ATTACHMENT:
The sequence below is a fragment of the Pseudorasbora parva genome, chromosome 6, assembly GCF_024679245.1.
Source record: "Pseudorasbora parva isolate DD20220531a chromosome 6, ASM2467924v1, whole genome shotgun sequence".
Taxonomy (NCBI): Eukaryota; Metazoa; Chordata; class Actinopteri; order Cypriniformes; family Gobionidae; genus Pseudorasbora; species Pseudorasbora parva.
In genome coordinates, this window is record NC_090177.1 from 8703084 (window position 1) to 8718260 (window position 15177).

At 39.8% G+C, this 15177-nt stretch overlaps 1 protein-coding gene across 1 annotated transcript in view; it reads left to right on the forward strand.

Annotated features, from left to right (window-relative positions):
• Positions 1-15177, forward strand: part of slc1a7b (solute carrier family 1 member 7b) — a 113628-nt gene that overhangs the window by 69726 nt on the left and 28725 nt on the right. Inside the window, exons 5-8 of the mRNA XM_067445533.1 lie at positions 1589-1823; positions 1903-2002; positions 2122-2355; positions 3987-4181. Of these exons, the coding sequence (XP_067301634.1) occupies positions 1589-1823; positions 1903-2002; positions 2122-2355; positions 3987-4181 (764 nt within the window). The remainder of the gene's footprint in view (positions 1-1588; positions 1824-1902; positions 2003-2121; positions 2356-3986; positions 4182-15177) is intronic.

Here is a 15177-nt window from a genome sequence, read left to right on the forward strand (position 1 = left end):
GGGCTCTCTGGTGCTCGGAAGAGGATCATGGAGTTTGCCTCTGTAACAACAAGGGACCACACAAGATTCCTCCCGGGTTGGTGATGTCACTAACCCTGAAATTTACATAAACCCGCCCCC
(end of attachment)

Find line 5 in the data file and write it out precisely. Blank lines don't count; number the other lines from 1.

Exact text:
At 39.8% G+C, this 15177-nt stretch overlaps 1 protein-coding gene across 1 annotated transcript in view; it reads left to right on the forward strand.